|"Brewery Tour!" Almost as good as "Road Trip!" (Or better).|
loosely into student-ese, meant "free drunk!"
Essentially, that's what they were, at least when I attended the University of New Brunswick.
Part of the reason for that in that particular province was the result of a total ban on any kind of advertising on TV, radio, or print media for any kind of alcohol. So the breweries had to come up with some different schemes to promote and market their products.
For university students, it was great. It meant we got a lot of free stuff - posters, hats, mugs, etc. with beer logos on them. The Schooner Van could always be seen at campus events. Not all the beer was free, but I do recall getting some great deals.
The first time I went on one of these my freshman year, it was organized by the social committee of our UNB residence, MacKenzie House, back then a men's dorm (now I guess it's co-ed). We signed up, piled into a bus and drove from Fredericton to Saint John, the location of the Moosehead Brewery.
I was a bit surprised. We didn't actually tour the facility; they took us into a hospitality room, showed us a 20 minute film about making beer while drinking it and eating an endless supply of peanuts. The drinking continued for another two hours, then we got back aboard the bus in various states of inebriation and drove back to the campus.
|Who wants a Kichesippi Natural Blonde with lunch?|
As I began travel-writing, I found myself on more and more of these: a visit to Columbia Brewery (makers of Kootenay Mountain Ale and Kokanee Lager) in Creston; the Alexander Keith's Brewery in Halifax (where I enjoyed beer pairings during a three-course meal); Steam Whistle Brewing in Toronto; Ottawa's own Kichesippi Beer Company; and, most recently a tour of Big Spruce Brewing in Cape Breton.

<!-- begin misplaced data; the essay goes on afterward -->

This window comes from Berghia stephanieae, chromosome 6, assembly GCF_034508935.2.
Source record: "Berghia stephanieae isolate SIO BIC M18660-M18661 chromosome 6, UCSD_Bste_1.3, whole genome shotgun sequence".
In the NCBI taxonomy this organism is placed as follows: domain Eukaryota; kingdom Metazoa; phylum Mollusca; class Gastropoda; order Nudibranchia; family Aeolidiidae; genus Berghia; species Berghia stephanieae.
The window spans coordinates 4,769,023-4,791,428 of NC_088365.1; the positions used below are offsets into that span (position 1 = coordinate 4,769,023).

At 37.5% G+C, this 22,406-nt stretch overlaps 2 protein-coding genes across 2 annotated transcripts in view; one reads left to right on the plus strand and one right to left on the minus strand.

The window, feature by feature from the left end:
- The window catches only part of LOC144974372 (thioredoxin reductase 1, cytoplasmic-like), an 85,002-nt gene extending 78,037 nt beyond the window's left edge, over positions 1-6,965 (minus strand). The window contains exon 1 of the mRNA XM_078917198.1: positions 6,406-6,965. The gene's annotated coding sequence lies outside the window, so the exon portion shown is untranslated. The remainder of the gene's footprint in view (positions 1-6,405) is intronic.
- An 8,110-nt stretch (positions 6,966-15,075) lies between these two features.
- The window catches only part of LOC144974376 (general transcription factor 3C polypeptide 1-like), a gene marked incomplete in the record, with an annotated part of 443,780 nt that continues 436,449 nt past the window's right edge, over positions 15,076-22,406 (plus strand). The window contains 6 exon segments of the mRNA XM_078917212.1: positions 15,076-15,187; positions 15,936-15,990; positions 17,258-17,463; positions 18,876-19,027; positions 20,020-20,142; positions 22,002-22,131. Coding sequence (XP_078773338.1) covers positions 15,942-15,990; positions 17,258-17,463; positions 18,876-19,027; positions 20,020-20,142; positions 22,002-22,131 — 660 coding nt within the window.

I'd actually sampled their brews throughout the first week of my fortnight's visit to the island, and it was nice to finally see the place where they were brewed (and sample a few more, as well!)
|Let's head for some whisky at Glenora Distillery.|
The next day, we were sipping single malt during a tour of the facility, learning about their battle with Scotland over the right to call their product Glen Breton (not Scotch - and Glenora won), and about the nuances of enjoying a single malt with or without water.
By the way, Glenora is not only the first single-malt whisky distillery in Canada, it's the first in North America.
Flash forward a few more weeks and I'm on the opposite coast, enjoying a similar experience at Shelter Point in Vancouver Island's Comox Valley. This distillery is the second single malt producer in Canada, and in fact, it's so new, their first offering of whisky has only been available since the late spring, now.
|Time to sip some Shelter Point whisky.|
Yes, I'm really starting to enjoy the pleasures of single malt whiskey.
As for comparing the two...
I'm not copping out, but the fact is, my palate is not refined enough to really determine the difference between one single malt and another (especially when separated by two weeks between tastings.)
I'd drink either in a pinch. Or even if I was not in a pinch.
Needless to say, these tours are certainly different from the ones I experienced during my UNB days. Probably just as well. While there is a certain amount of tolerance for young 20-something drunks staggering around full of beer on campus, I don't know that a group of drunk travel or food-and-drink writers would be as acceptable.
Besides, we have to have somewhat clear heads to shoot photos/videos and write stories.
Now (and even though it's Irish whisky) - hand me that bottle of Writers' Tears.